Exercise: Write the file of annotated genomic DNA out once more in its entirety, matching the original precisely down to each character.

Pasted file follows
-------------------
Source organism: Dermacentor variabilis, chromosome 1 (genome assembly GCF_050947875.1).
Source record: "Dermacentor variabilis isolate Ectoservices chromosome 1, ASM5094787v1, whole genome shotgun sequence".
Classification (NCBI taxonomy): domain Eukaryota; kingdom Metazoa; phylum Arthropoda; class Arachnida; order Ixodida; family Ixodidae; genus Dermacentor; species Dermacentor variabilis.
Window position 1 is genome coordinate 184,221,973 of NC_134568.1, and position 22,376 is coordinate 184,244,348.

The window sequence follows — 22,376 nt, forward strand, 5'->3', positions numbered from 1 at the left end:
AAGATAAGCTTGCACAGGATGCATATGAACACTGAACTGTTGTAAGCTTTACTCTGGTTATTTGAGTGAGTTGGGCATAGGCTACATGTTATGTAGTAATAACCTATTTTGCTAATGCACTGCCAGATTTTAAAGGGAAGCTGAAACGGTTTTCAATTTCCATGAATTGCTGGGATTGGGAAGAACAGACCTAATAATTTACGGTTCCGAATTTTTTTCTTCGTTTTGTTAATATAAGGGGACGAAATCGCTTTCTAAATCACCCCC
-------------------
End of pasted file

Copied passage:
Source organism: Dermacentor variabilis, chromosome 1 (genome assembly GCF_050947875.1).
Source record: "Dermacentor variabilis isolate Ectoservices chromosome 1, ASM5094787v1, whole genome shotgun sequence".
Classification (NCBI taxonomy): domain Eukaryota; kingdom Metazoa; phylum Arthropoda; class Arachnida; order Ixodida; family Ixodidae; genus Dermacentor; species Dermacentor variabilis.
Window position 1 is genome coordinate 184,221,973 of NC_134568.1, and position 22,376 is coordinate 184,244,348.

The window sequence follows — 22,376 nt, forward strand, 5'->3', positions numbered from 1 at the left end:
AAGATAAGCTTGCACAGGATGCATATGAACACTGAACTGTTGTAAGCTTTACTCTGGTTATTTGAGTGAGTTGGGCATAGGCTACATGTTATGTAGTAATAACCTATTTTGCTAATGCACTGCCAGATTTTAAAGGGAAGCTGAAACGGTTTTCAATTTCCATGAATTGCTGGGATTGGGAAGAACAGACCTAATAATTTACGGTTCCGAATTTTTTTCTTCGTTTTGTTAATATAAGGGGACGAAATCGCTTTCTAAATCACCCCC